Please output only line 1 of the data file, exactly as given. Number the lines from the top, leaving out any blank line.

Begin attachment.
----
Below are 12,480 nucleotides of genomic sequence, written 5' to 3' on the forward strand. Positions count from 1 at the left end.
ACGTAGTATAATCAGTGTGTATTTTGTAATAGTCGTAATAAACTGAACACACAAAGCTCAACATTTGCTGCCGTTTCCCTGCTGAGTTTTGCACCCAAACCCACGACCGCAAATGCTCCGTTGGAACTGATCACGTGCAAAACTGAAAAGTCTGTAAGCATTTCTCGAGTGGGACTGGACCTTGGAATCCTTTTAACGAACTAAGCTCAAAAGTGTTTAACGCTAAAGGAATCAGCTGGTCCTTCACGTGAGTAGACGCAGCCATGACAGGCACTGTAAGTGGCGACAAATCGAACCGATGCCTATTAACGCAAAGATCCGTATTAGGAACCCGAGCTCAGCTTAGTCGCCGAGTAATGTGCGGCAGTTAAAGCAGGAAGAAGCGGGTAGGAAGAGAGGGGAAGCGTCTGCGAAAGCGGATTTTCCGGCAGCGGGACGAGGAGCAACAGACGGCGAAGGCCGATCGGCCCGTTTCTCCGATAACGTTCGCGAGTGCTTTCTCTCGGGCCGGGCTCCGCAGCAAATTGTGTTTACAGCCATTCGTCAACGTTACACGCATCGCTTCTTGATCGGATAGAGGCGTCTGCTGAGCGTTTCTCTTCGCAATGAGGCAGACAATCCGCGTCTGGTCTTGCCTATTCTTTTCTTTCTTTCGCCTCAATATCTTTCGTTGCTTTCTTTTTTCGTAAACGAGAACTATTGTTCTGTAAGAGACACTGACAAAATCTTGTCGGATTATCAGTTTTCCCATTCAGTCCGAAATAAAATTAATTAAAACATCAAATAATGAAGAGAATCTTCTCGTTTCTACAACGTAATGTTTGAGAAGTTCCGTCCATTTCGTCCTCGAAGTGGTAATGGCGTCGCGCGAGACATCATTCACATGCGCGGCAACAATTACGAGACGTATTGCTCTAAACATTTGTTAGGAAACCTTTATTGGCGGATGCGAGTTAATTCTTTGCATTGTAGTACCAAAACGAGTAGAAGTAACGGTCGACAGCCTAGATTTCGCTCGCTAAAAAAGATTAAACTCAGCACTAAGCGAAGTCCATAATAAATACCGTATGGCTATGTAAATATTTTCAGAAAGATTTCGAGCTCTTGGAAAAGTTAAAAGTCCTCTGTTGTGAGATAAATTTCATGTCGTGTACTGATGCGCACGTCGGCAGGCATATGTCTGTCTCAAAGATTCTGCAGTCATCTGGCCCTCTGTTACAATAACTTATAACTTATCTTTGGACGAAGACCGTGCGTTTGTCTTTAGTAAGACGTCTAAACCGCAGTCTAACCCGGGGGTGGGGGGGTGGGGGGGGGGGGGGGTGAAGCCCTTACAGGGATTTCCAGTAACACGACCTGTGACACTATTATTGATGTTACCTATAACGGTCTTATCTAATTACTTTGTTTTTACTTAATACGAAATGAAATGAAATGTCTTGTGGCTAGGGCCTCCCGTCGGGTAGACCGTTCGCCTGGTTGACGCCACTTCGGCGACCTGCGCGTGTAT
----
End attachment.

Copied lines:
Below are 12,480 nucleotides of genomic sequence, written 5' to 3' on the forward strand. Positions count from 1 at the left end.